Monday, March 10, 2008

Search challenge 1: strategies

In the comments on Search Challenge #1, readers proposed several great search strategies and included a few example articles too. In addition to reader-developed strategies, one commenter also included the strategy used in a Cochrane review titled "Support surfaces for pressure ulcer prevention," which fairly comprehensively addresses multiple synonyms for each of the concepts in the question (e.g. multiple words for beds and mattresses, including product trade names).

The Cochrane strategy published in the systematic review is focused on searching the Cochrane Controlled Trials Register via Ovid, which allows proximity operators (e.g. "next") to aid keyword searching, an option not available in PubMed, so creating a workable strategy for PubMed is probably a good supplement to using such an approach.

The systematic review also references the broader search strategies in multiple databases used by the Cochrane Wounds Group, which include strategies Ovid-focused strategies for Medline, CINAHL, the British Nursing Index, and EMBASE. This strategy also notes other databases and resources that may be useful in identifying relevant literature for wound care and prevention topics.

In addition to these strategies, I found a fairly simple PubMed search to be useful in identifying quite a few of the clinical trials and other primary studies of bedding- and bed- related strategies for reducing the incidence of pressure ulcers:
(beds[majr] OR bedding and linens[majr]) AND (pressure ulcer[majr] OR pneumonia[mh] OR complications[sh] OR complications[tiab] OR adverse events[tiab]) AND humans[mh] NOT (case reports[pt] OR letter[pt])
I'd originally just included the MeSH term "beds", then added the "bedding and linens" term when I realized that my initial strategy was excluding some of the big RCTs of mattress supplemental products that were included in the Cochrane review (I'm probably not alone in using the references of articles I retrieve as a "quality check" on my search strategy). In reading some of the abstract and articles, it seemed as if pneumonia was the other main complication that bed-focused techniques were used to prevent, so I tried broadening the search strategy to include pneumonia plus other (as yet unknown to me) potential complications, which added about 100 additional citations to the retrieval:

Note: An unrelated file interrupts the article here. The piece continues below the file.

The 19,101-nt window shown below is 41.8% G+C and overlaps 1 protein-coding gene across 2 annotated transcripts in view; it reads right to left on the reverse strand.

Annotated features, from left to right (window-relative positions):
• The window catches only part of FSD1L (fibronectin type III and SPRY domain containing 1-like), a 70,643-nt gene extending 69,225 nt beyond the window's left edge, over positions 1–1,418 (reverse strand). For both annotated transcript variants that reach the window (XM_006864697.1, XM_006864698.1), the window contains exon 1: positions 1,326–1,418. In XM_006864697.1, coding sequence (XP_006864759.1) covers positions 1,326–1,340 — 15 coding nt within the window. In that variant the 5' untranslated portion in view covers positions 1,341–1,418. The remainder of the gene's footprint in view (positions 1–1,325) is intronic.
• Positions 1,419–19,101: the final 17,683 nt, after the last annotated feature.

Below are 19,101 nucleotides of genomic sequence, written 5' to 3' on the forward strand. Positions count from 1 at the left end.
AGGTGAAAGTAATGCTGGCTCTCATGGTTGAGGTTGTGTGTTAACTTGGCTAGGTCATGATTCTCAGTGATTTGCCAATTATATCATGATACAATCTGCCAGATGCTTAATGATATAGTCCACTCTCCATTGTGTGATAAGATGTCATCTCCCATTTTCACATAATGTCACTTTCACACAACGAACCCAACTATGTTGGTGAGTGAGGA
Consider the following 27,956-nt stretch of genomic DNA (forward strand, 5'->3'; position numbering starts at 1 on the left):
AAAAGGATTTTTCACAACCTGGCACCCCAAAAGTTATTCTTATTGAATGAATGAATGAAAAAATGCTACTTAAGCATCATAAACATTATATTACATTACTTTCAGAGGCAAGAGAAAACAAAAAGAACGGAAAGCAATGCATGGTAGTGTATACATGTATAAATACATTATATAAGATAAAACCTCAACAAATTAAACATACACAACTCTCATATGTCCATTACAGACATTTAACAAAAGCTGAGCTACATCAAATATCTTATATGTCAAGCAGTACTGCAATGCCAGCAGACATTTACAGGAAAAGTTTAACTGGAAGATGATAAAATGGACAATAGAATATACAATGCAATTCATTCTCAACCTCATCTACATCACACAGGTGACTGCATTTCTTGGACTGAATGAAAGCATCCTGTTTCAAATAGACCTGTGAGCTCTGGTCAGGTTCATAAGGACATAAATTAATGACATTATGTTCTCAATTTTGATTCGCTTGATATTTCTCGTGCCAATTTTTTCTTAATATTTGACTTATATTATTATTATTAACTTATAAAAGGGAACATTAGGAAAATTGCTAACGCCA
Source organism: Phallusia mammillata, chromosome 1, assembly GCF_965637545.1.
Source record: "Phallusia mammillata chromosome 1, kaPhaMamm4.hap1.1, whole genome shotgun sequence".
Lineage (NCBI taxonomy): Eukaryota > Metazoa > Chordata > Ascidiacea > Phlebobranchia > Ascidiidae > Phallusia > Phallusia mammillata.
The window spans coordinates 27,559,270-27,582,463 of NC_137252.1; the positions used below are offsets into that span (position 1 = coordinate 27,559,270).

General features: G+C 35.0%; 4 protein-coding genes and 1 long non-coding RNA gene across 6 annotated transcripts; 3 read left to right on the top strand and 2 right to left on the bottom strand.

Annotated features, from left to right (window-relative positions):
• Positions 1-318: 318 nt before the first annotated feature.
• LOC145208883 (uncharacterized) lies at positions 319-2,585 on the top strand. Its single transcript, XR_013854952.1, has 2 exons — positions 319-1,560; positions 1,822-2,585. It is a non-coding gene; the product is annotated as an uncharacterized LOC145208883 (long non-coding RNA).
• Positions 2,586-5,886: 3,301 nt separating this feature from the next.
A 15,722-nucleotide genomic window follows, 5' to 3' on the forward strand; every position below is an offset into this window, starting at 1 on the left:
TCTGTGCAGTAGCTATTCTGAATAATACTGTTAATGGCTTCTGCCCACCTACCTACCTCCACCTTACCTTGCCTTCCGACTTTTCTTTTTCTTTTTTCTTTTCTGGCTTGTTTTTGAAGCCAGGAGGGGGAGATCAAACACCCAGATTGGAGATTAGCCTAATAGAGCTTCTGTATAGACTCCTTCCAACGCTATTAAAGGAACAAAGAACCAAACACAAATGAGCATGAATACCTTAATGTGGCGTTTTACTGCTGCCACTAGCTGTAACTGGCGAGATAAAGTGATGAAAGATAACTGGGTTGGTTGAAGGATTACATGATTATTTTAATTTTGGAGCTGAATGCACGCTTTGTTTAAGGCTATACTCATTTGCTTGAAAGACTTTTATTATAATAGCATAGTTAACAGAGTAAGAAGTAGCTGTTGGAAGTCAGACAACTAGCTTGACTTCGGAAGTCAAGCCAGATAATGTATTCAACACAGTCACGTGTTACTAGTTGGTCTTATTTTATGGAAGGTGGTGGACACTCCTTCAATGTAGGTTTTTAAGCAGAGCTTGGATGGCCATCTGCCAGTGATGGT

(beds[majr] OR bedding and linens[majr]) AND (pressure ulcer[majr] OR pneumonia[mh] OR complications[sh] OR complications[tiab] OR adverse events[tiab]) AND humans[mh] NOT (case reports[pt] OR letter[pt])
Then limiting to English language articles further reduced the set to about 600 citations, which is still a fairly large retrieval.

Some of the "false drops" and less relevant/useful items I noticed in the retrieval for this strategy:
- netting over the bed to prevent malaria
- elevating the head of a standard hospital bed to prevent pneumonia
- one to two page educational briefs in nursing- and rehabilitation- focused journals
- pillow selection
- equipment used during an intraoperative period or during prehospital transport
- cooling blankets
- simulation studies

A few questions for our hypothetical requestor that might help us refine the search strategy:
- are they interested only in mattresses and beds, or would other devices (e.g. mattress overlays) be of interest too?
- are they interested in the long-term care literature (e.g. nursing homes, chronic care) in addition to the acute-stay inpatient literature?

This search also made me think about an issue that I've heard often in colleague discussions - how many references are you comfortable browsing through to develop a bibliography for a search? I don't have any problem paging through a few hundred results for a topic like this, when so many of the citations retrieved by the search seem relevant, but I know I've heard colleagues say that they would try to develop a much more narrow strategy as an initial approach, then broaden if it seems necessary. Your thoughts on this and the strategies above and in the comments?

We'll be posting Search Challenge #2 later today...



Blogger Martin said...

I think the strategy depends a lot an the situation: if you want to answer a clinical question rapidly, I go for (systematic) reviews first than do a narrow search as an update to the review.
If the task is to do a systematic review, the strategy must be much more detailed and refined.
Maybe you could define the timeframe for the next challenge...

3/11/2008 3:56 AM  

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